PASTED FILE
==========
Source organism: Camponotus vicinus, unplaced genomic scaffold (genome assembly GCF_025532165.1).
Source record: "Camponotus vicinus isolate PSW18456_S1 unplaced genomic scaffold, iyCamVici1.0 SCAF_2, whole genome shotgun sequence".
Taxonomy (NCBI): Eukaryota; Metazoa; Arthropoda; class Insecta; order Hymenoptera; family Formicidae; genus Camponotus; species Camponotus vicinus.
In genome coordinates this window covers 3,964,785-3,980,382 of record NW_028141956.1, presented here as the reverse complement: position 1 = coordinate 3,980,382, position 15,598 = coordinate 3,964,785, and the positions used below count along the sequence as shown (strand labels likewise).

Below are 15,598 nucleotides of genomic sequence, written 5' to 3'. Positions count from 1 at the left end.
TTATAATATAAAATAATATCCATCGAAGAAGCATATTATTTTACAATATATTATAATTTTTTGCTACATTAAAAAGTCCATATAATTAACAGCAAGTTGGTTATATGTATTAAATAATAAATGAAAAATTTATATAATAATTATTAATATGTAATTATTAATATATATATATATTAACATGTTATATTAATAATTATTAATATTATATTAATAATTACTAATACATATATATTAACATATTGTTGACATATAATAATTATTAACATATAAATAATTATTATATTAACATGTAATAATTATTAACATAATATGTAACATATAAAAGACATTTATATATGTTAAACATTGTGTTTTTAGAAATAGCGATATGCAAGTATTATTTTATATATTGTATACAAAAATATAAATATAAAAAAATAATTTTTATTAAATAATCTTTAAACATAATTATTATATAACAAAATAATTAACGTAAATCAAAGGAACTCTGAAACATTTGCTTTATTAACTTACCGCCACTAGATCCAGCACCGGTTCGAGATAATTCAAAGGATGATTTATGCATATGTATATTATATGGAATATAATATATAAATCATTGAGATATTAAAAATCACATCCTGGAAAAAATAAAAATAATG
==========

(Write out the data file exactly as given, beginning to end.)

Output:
Source organism: Camponotus vicinus, unplaced genomic scaffold (genome assembly GCF_025532165.1).
Source record: "Camponotus vicinus isolate PSW18456_S1 unplaced genomic scaffold, iyCamVici1.0 SCAF_2, whole genome shotgun sequence".
Taxonomy (NCBI): Eukaryota; Metazoa; Arthropoda; class Insecta; order Hymenoptera; family Formicidae; genus Camponotus; species Camponotus vicinus.
In genome coordinates this window covers 3,964,785-3,980,382 of record NW_028141956.1, presented here as the reverse complement: position 1 = coordinate 3,980,382, position 15,598 = coordinate 3,964,785, and the positions used below count along the sequence as shown (strand labels likewise).

Below are 15,598 nucleotides of genomic sequence, written 5' to 3'. Positions count from 1 at the left end.
TTATAATATAAAATAATATCCATCGAAGAAGCATATTATTTTACAATATATTATAATTTTTTGCTACATTAAAAAGTCCATATAATTAACAGCAAGTTGGTTATATGTATTAAATAATAAATGAAAAATTTATATAATAATTATTAATATGTAATTATTAATATATATATATATTAACATGTTATATTAATAATTATTAATATTATATTAATAATTACTAATACATATATATTAACATATTGTTGACATATAATAATTATTAACATATAAATAATTATTATATTAACATGTAATAATTATTAACATAATATGTAACATATAAAAGACATTTATATATGTTAAACATTGTGTTTTTAGAAATAGCGATATGCAAGTATTATTTTATATATTGTATACAAAAATATAAATATAAAAAAATAATTTTTATTAAATAATCTTTAAACATAATTATTATATAACAAAATAATTAACGTAAATCAAAGGAACTCTGAAACATTTGCTTTATTAACTTACCGCCACTAGATCCAGCACCGGTTCGAGATAATTCAAAGGATGATTTATGCATATGTATATTATATGGAATATAATATATAAATCATTGAGATATTAAAAATCACATCCTGGAAAAAATAAAAATAATG